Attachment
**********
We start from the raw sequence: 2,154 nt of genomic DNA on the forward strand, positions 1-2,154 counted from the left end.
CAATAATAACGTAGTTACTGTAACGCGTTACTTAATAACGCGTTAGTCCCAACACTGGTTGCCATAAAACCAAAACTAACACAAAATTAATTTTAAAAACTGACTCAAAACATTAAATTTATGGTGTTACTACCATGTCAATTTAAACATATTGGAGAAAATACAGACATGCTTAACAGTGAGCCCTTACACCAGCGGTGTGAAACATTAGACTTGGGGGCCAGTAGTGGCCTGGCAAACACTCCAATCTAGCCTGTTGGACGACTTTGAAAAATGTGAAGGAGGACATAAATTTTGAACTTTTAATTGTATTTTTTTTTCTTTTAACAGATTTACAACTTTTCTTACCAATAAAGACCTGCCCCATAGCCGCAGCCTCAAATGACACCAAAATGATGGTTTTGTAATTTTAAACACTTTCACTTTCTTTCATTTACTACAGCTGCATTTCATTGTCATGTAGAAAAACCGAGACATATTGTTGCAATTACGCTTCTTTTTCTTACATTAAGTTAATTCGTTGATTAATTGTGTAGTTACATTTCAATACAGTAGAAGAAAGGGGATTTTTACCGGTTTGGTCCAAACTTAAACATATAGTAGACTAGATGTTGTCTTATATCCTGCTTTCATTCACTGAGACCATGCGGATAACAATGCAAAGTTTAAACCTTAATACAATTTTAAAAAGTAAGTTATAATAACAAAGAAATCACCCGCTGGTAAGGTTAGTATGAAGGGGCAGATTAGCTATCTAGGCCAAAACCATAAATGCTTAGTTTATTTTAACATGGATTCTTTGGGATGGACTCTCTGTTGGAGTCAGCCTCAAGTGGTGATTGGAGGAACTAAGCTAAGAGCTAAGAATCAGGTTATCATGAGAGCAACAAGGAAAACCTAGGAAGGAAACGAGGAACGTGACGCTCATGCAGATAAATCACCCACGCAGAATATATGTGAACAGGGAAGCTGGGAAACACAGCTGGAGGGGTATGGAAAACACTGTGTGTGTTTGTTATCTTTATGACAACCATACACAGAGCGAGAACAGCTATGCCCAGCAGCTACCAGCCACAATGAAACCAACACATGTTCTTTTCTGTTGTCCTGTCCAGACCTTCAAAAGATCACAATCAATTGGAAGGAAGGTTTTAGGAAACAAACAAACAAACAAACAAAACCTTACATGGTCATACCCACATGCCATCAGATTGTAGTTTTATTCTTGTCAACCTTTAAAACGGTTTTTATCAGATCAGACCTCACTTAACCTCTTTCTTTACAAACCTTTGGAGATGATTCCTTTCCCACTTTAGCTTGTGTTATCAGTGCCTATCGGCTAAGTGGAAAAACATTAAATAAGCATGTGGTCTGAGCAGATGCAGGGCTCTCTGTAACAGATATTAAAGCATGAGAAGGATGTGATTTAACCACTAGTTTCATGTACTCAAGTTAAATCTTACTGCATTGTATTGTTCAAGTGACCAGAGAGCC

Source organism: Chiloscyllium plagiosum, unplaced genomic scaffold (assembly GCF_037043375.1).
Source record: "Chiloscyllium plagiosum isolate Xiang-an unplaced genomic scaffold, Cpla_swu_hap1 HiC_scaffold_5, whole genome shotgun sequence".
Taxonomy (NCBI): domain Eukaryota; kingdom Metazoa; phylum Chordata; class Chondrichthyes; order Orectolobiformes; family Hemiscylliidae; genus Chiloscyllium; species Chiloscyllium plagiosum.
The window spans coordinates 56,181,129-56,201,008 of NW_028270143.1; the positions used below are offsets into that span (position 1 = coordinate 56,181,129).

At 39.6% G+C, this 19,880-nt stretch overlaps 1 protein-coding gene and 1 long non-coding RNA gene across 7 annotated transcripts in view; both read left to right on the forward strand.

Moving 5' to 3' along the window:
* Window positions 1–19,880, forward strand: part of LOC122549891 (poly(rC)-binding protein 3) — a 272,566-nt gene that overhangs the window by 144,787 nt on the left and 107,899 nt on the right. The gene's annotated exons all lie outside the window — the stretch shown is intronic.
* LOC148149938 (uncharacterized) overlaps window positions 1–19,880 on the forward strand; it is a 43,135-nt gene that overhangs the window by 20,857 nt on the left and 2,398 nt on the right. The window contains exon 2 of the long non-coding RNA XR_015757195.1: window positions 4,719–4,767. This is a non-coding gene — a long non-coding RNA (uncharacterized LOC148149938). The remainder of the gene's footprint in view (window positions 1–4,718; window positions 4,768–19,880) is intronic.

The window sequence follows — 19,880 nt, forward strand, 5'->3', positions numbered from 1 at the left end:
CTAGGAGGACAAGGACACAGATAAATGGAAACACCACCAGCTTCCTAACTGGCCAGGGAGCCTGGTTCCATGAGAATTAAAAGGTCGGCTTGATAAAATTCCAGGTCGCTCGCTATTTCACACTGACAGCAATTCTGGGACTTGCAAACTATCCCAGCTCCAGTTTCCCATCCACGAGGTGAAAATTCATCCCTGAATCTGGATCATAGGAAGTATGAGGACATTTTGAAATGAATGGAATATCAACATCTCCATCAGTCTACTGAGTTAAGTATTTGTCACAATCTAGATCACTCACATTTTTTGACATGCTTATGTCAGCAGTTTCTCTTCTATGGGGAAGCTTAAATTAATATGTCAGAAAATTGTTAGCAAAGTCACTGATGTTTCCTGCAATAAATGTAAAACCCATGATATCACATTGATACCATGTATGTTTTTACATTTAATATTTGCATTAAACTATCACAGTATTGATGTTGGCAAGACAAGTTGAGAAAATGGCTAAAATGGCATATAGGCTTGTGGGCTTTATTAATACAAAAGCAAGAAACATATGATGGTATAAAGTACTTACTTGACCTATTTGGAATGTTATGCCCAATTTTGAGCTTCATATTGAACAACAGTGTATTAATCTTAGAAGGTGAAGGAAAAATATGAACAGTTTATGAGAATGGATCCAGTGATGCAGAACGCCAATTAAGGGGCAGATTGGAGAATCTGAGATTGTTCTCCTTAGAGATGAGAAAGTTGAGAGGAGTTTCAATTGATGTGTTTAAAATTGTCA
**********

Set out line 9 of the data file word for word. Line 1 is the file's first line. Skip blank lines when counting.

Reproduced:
* Window positions 1–19,880, forward strand: part of LOC122549891 (poly(rC)-binding protein 3) — a 272,566-nt gene that overhangs the window by 144,787 nt on the left and 107,899 nt on the right. The gene's annotated exons all lie outside the window — the stretch shown is intronic.